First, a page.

Bindu Suresh is a debut novelist to watch for: her gorgeous novel-in-stories
26 Knots (Invisible Publishing) has been described by Claudia Dey as "a lightspeed Romeo and Juliet, a billet doux to Montreal" and by the Montreal Gazette as "one of the most striking Canadian literary debuts of the year." We were lucky enough to chat with Bindu about her favourite books, what drives her to write, and tricks for preventing writer's block.
Bindu Suresh: My favourite authors are Virginia Woolf, William Faulkner, Toni Morrison and Jorge Luis Borges. I have individual favourite books apart from the works of these writers, as well: Pedro Páramo (Juan Rulfo), Midnight’s Children (Salman Rushdie),The End of the Affair (Graham Greene), The Death of Artemio Cruz (Carlos Fuentes), The Lover (Marguerite Duras), and Atonement (Ian McEwan) come to mind immediately, if I were to name a few. In general, I gravitate toward modern novels and short stories (anything written from the 1920s onward) that bring me a new understanding of people’s inner workings and relationships.
ALU: Do you have a book that you’ve gone back and read several times?
BS: Actually, no. I don’t think I’ve ever read the same book twice, though I want to and probably should (for example: did I really understand The Great Gatsby when I read it at the age of 12? Probably not!). The list of unread books that I am eager to read is just so long that I’ll likely never make it back to even my most beloved favourites.
ALU: What’s one book you always recommend?
BS: The answer to this question has changed over the years. My first favourite book was Mrs. Dalloway by Virginia Woolf. In my 20s, it was Never Let Me Go by Kazuo Ishiguro. More recently, I’ve been recommending The Narrow Road to the Deep North by Richard Flanagan.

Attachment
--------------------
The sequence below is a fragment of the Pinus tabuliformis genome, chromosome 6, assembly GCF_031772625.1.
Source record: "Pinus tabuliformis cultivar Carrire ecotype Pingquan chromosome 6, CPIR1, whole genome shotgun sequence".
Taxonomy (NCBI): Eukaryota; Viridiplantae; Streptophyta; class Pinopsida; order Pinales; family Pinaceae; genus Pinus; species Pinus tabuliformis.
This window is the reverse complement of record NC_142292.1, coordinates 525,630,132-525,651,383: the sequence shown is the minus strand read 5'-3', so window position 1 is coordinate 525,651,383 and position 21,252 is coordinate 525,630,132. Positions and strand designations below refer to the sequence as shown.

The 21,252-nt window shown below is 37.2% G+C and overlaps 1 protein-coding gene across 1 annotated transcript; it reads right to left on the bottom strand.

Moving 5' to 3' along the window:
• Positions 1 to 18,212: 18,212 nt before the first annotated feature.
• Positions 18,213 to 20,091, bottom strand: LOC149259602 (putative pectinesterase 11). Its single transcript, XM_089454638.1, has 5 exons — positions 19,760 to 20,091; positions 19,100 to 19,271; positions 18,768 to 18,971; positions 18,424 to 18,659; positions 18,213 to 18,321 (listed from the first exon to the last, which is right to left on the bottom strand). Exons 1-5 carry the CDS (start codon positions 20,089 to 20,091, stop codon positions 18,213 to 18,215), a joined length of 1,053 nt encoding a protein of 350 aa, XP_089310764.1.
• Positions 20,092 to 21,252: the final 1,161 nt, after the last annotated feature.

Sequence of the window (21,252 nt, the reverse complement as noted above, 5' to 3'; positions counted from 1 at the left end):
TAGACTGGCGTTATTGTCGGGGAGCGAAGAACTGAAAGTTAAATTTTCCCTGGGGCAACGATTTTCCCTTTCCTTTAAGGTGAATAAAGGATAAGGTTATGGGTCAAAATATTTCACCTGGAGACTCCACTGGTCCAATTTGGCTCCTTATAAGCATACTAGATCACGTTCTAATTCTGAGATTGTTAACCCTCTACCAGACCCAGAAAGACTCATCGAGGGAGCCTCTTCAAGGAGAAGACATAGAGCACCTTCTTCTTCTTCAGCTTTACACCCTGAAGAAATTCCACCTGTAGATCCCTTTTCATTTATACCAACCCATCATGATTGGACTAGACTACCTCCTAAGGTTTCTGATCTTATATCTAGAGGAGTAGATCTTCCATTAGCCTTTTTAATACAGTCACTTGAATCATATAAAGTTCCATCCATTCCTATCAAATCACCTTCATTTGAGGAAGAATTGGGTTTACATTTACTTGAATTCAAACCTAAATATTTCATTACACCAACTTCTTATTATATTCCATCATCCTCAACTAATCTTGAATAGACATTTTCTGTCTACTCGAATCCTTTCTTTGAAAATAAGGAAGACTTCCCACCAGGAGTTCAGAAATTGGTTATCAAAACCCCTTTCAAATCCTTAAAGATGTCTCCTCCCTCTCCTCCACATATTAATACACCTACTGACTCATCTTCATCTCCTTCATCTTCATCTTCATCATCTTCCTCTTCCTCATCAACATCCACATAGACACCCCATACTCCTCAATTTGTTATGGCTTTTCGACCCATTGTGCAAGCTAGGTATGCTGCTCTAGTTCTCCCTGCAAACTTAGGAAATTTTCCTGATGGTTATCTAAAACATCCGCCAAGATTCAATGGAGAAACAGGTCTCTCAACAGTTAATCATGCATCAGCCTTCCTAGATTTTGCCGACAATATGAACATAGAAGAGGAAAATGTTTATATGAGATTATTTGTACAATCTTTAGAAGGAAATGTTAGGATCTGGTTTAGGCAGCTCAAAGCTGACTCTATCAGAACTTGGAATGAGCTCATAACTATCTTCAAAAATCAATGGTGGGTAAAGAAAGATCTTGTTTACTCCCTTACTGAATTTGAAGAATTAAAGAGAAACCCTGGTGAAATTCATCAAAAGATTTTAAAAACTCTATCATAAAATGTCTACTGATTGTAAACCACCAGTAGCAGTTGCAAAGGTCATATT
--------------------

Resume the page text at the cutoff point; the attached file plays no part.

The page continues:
Bindu's pristine writing space: "I find that if the physical space around me is clear, my mind is clear, so I really do keep my workspace this pristine."
ALU: Why do you write?
BS: Growing up, it was from fiction that I learned how to live a happy and good life. That’s why I became a writer, as well — I imagined that if even a single line I wrote could help a single person see their life differently, bring them to a realization, or allow them to find beauty where it was hidden before, then I would have made a valuable contribution to the world. I don’t profess to have the skill to achieve that, but the possibility that I could help someone in precisely the way in which I was helped — through the wisdom in poetry and stories — is what drives me to write.
ALU: Have you experienced writer’s block? What did you do about it?
BS: I used to much more than I do now, as I’ve learned tricks to work around it. My first trick is to try to prevent writer’s block by quitting while I’m ahead the day before; I’ll end the previous day’s writing session when I still have an idea of where I want to go next. That way, when I resume writing the next day, I’m picking up where I left off instead of starting from scratch with a blank page in front of me. If I get stuck while I’m writing, I take a break to do something athletic (usually swimming, weightlifting or rock climbing).
"...that’s the only way you’ll take risks, and taking a risk is the only way you’ll write something beautiful."
* * *
Bindu Suresh lives in downtown Montreal with her husband, their toddler, and their newborn baby. Her day (and often night) job is as a pediatrician, so in her work life she stacks blocks and examines children and in her home life she stacks blocks and examines children. Other jobs she has held include newspaper journalist and bookstore employee. Other places she has lived include Ottawa, Calgary, small-town Saskatchewan, midsize-town Wales, New York, Buenos Aires, and Beijing. 26 Knots is her first novel. Find out more at
* * *
A special thanks to Julie at Invisible Publishing for connecting us with Bindu, and to Bindu for answering our questions! For more writer's block,
All Lit Up is produced by the Literary Press Group and LitDistCo. LPG and LitDistCo acknowledge the financial support of the Department of Canadian Heritage, the Canada Council for the Arts, and the Ontario Arts Council.
All views expressed by bloggers and contributors to the All Lit Up blog are their own and do not necessarily reflect the opinions of All Lit Up or the Literary Press Group.
All Lit Up acknowledges we are hosted on the lands of the Mississaugas of the Credit, the Anishinaabeg, the Haudenosaunee, and the Wendat. We also recognize the enduring presence of all First Nations, Métis and the Inuit people, and we are grateful to have the opportunity to meet and work on this territory.